Gilbert man keeps great-grandfather's legacy alive

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He's the man behind popular eateries in the East Valley, like Joe's Real BBQ and Joe's Farm Grill. But you may not know that Joe Johnston is also a designer of many elements inside his restaurants. (Source: 3TV/CBS 5) He's the man behind popular eateries in the East Valley, like Joe's Real BBQ and Joe's Farm Grill. But you may not know that Joe Johnston is also a designer of many elements inside his restaurants. (Source: 3TV/CBS 5)
The Johnston Machine Company was created in 1897. (Source: 3TV/CBS 5) The Johnston Machine Company was created in 1897. (Source: 3TV/CBS 5)
His latest design: A pen, based on the Saguaro cactus with the Arizona outline on it. (Source: 3TV/CBS 5) His latest design: A pen, based on the Saguaro cactus with the Arizona outline on it. (Source: 3TV/CBS 5)
GILBERT, AZ (3TV/CBS 5) -

He's the man behind popular eateries in the East Valley, like Joe's Real BBQ and Joe's Farm Grill. But you may not know that Joe Johnston is also a designer of many elements inside his restaurants.

In fact, the engineering talents run deep in the Johnston family.

Before Joe created a name for himself as a restauranteur and a successful developer of his family's original farmland in Gilbert, he was already designing and building things. The Johnston Machine Company was created in 1897. 

It's a small shop inside Gilbert's Barnone, Joe's latest creation best described as a craftsman community.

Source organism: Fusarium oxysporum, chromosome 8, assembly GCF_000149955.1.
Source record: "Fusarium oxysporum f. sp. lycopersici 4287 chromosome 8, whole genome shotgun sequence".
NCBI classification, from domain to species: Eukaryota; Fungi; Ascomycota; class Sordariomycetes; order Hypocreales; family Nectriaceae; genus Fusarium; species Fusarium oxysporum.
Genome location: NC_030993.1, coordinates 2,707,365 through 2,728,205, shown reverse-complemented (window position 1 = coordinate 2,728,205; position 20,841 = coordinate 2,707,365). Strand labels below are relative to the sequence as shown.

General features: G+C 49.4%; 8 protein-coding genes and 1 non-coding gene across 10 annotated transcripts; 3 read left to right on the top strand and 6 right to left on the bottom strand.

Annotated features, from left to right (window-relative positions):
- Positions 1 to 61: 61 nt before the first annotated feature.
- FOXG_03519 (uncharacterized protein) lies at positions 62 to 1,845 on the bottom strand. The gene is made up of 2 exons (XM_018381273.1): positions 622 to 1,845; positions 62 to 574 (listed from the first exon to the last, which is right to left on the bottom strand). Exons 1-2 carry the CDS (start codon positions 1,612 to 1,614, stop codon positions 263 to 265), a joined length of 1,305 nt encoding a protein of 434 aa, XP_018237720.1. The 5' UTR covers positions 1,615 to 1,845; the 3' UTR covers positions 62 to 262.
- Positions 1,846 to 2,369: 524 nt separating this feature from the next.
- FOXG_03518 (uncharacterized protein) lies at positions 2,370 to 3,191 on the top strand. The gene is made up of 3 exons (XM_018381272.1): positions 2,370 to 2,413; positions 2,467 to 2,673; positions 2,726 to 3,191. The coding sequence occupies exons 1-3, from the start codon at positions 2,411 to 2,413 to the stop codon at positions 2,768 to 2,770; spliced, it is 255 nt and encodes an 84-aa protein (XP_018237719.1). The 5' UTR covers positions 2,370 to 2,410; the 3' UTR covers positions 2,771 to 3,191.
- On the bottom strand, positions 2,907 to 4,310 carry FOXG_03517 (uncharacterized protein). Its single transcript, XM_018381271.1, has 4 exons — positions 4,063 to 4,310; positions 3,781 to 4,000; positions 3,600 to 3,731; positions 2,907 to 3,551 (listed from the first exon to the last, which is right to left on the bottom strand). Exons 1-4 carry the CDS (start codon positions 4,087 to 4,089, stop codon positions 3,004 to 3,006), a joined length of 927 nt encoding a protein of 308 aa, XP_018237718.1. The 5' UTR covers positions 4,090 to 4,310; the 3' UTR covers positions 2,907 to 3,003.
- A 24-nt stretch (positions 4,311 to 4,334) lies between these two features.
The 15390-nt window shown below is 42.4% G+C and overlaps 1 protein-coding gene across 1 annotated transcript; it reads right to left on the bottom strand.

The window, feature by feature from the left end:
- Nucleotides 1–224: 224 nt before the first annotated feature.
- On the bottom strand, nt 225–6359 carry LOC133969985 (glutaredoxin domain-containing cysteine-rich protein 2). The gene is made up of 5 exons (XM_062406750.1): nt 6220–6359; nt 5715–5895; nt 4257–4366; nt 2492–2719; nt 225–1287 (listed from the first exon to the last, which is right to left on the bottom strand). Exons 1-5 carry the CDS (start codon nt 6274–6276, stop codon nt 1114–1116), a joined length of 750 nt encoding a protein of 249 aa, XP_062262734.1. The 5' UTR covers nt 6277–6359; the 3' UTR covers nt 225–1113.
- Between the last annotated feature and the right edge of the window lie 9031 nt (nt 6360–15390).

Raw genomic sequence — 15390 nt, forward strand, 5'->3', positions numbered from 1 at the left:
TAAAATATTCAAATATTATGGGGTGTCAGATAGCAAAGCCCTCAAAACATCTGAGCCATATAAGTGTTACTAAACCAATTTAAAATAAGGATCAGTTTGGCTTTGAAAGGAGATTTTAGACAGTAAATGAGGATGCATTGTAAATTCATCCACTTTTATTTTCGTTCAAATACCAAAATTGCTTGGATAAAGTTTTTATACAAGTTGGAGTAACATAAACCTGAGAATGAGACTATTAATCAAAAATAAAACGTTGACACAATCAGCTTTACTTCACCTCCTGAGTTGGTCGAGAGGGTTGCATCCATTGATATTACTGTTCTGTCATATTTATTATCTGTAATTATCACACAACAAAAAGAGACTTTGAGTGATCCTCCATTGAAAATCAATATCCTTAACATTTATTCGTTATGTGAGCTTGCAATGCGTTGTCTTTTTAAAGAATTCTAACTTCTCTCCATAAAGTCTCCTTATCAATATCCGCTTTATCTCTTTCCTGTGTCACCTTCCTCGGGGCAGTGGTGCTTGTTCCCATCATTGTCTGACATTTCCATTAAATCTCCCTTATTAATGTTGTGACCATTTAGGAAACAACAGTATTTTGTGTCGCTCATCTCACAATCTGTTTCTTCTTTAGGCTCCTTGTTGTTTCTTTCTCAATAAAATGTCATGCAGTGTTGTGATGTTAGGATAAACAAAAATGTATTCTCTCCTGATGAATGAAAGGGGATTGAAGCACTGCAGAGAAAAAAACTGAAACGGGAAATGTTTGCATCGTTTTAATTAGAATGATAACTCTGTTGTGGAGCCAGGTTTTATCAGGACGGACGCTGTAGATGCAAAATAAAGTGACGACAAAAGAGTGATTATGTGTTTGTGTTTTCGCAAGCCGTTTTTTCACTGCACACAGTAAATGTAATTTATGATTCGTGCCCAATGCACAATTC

"We're trying to maintain the family heritage of building things that last," said Joe.

Joe's got some big shoes to fill, his great-grandfather Herbert Johnston invented many of the things you would find in the kitchen including the iconic KitchenAid table-top mixer.

“He was an engineer from Ohio State, was the first quarterback for OSU and he worked with Edison, electrifying the Cincinnati streetcar line and then started applying electric motors to food service equipment," said Joe.

Herbert had 120 patents with Hobart Manufacturing Company.

Some hang at Johnston Machine Company today, the coffee grinder, the meat slicer and a floor mixer are among his creations.

Generations later, that love for design lives on, in Joe.

“I think he'd be blown away with what can be done now. And he'd probably design some new things he couldn't design then,” said Joe.

Joe said like his great-grandfather, he draws by hand on paper, he's old school that way.

Joe's wife Cindy also has a hand in the company doing the admin work.

Another machine Joe likes to use is the 3D printer.

His latest design: A pen, based on the Saguaro cactus with the Arizona outline on it. It takes about two hours to create a pen in this 3D printer.
"I'm super excited about it," said Joe. "To go from a drawing to a physical item and to see people using it, it's super rewarding."  

As long as Joe can come up with the ideas, he'll keep building things and he'll keep his great-grandfather's legacy alive.

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